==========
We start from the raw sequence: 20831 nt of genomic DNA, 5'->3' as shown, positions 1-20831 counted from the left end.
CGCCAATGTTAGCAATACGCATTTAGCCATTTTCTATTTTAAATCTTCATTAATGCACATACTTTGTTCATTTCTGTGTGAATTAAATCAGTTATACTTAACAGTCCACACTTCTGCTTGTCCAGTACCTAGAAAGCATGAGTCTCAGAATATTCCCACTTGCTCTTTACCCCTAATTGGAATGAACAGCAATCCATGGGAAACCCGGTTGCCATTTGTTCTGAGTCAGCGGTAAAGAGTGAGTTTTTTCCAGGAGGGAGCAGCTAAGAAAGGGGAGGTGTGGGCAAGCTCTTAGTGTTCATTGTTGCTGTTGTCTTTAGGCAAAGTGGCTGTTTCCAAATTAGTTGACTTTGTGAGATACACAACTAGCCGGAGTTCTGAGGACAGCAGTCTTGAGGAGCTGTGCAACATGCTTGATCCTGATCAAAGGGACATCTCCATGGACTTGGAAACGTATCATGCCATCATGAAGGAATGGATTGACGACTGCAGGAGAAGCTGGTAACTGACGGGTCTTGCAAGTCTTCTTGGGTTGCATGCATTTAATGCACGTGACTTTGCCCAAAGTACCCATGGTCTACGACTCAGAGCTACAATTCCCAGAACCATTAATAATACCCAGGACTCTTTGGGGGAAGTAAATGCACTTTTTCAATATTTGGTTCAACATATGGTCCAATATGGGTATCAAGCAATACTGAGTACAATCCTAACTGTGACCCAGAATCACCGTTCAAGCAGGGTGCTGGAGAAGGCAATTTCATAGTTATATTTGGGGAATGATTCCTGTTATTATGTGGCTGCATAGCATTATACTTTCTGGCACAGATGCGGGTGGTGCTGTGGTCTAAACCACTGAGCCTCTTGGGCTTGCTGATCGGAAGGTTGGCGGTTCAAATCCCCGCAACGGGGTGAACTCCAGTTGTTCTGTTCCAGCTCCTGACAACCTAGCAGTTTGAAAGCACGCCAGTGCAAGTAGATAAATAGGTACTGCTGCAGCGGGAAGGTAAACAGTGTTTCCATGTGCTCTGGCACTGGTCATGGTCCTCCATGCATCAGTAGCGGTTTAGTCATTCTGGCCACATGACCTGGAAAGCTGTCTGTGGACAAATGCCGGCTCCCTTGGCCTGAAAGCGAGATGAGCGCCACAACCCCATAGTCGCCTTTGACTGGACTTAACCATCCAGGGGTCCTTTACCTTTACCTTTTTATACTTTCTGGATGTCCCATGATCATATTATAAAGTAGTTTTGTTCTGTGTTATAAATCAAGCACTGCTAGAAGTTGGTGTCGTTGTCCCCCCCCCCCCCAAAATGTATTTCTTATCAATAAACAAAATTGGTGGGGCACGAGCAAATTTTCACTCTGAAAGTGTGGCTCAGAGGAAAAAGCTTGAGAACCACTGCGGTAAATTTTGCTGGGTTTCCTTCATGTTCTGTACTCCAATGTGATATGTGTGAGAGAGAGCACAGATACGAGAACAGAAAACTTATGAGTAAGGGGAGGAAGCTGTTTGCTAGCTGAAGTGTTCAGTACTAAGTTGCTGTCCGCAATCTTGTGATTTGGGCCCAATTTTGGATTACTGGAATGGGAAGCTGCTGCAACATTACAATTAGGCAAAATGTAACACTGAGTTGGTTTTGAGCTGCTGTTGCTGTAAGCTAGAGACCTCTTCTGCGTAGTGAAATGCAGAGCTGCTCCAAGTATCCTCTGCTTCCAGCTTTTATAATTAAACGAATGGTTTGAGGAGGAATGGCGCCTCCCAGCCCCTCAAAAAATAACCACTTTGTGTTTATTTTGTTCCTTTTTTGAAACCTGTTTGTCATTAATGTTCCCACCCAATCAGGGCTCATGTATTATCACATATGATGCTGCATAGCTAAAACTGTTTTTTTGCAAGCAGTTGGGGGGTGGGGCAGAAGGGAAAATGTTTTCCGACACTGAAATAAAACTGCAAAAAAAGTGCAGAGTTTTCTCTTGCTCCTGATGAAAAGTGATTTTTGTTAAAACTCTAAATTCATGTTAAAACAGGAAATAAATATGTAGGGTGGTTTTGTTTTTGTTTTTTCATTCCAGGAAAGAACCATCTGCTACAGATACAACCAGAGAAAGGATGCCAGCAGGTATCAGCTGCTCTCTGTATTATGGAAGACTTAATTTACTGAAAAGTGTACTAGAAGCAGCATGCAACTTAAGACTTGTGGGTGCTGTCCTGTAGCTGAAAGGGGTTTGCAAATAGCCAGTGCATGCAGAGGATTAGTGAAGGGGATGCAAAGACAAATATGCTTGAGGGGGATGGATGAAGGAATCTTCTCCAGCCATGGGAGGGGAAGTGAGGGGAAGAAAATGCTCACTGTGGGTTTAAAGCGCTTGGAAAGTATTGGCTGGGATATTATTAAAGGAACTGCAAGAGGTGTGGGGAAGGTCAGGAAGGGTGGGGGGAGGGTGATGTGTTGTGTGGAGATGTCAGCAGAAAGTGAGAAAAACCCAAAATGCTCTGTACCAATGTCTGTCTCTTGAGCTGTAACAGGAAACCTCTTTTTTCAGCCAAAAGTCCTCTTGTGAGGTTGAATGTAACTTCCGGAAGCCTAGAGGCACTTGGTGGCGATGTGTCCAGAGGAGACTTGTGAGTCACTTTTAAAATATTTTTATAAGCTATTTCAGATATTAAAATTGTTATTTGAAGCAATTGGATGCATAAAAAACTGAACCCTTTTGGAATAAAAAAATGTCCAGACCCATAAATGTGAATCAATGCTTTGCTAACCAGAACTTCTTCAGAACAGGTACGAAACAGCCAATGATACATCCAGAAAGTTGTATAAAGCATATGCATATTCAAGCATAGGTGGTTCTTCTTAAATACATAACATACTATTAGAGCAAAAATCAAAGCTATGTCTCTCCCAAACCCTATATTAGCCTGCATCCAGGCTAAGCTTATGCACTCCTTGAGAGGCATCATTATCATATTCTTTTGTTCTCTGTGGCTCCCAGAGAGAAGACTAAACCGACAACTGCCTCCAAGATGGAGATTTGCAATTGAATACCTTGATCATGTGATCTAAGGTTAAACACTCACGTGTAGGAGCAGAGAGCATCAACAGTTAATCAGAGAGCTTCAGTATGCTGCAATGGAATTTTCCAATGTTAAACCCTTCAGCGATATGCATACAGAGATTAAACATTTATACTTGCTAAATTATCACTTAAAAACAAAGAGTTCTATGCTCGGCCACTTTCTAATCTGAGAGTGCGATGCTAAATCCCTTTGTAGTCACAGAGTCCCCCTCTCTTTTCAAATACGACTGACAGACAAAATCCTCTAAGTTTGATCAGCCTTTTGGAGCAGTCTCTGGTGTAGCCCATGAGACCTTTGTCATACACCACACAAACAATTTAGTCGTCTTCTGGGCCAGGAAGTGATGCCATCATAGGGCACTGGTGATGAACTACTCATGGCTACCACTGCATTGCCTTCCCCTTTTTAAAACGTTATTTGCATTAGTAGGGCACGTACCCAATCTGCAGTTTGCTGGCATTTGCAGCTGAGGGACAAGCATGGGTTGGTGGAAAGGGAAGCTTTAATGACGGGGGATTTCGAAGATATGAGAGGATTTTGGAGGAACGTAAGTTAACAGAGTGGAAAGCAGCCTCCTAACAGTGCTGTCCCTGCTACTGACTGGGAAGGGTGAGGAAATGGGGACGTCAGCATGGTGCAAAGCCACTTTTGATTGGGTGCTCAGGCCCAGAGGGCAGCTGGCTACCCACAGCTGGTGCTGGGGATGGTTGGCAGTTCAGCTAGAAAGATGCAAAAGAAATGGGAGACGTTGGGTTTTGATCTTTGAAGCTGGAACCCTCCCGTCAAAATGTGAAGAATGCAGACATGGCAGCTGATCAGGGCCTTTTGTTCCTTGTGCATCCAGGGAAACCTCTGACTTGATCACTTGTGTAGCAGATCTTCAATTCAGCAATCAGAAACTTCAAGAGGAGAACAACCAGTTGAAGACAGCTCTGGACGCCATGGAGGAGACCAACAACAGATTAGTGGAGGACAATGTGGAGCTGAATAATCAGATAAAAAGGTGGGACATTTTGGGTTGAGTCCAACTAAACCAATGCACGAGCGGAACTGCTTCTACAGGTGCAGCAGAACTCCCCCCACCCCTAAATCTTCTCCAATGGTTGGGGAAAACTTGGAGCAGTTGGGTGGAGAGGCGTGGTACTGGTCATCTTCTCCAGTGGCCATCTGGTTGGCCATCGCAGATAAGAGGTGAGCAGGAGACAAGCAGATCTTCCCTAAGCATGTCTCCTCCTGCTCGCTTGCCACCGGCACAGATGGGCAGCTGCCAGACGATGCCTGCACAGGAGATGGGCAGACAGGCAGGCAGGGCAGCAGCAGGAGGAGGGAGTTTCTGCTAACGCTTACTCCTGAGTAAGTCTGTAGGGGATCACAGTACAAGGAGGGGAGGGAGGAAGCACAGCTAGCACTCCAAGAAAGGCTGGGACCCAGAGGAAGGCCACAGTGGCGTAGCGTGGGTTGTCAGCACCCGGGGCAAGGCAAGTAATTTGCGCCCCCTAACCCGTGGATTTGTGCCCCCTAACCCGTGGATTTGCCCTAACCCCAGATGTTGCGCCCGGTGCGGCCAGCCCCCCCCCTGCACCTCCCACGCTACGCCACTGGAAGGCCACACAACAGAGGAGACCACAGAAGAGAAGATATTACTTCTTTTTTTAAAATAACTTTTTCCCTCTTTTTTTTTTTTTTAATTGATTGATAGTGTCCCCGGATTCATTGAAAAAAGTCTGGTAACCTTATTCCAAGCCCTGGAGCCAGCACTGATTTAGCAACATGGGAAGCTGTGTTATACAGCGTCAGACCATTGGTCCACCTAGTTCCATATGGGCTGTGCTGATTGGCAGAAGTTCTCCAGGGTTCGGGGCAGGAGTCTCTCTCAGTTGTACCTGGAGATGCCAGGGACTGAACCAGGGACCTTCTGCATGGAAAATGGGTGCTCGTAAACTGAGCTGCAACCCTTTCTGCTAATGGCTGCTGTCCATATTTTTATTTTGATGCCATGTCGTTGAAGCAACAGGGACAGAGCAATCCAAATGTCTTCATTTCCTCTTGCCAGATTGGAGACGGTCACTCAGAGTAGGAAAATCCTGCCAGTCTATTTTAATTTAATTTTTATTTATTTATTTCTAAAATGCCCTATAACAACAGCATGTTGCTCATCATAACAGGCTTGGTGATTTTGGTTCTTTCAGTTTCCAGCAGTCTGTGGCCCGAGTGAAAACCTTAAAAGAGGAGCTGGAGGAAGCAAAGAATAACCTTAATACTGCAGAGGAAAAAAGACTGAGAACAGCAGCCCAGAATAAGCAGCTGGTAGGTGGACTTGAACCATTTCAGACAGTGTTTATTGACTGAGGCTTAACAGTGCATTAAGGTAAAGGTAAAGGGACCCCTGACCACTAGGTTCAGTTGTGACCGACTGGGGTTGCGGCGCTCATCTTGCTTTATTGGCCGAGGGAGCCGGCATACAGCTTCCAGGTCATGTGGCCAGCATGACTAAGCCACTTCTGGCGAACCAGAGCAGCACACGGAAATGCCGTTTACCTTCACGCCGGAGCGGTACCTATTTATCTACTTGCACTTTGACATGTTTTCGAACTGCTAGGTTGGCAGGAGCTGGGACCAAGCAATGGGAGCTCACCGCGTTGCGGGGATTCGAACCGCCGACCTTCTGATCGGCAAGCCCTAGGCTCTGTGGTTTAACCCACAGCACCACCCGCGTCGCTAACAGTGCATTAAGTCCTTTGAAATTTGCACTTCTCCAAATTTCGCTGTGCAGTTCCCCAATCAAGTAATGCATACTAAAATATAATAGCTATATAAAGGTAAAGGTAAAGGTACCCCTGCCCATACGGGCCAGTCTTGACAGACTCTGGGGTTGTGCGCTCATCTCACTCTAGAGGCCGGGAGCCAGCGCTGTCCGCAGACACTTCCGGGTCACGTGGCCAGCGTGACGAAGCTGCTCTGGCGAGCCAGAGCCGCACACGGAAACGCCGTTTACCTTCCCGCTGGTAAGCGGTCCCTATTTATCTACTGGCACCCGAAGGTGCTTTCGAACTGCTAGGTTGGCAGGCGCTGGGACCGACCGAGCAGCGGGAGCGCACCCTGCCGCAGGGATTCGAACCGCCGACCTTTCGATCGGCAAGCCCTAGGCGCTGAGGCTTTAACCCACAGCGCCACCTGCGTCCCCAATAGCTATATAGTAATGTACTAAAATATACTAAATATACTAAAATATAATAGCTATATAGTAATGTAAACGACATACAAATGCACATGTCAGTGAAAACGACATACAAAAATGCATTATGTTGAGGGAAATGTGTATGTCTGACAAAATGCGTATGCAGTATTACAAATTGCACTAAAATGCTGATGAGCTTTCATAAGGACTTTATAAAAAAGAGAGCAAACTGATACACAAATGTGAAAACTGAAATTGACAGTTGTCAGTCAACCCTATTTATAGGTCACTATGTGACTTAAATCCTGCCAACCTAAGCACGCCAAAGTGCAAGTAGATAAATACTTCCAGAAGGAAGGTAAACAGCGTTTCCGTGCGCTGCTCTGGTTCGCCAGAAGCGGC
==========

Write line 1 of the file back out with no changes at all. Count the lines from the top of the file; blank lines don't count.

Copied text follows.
We start from the raw sequence: 20831 nt of genomic DNA, 5'->3' as shown, positions 1-20831 counted from the left end.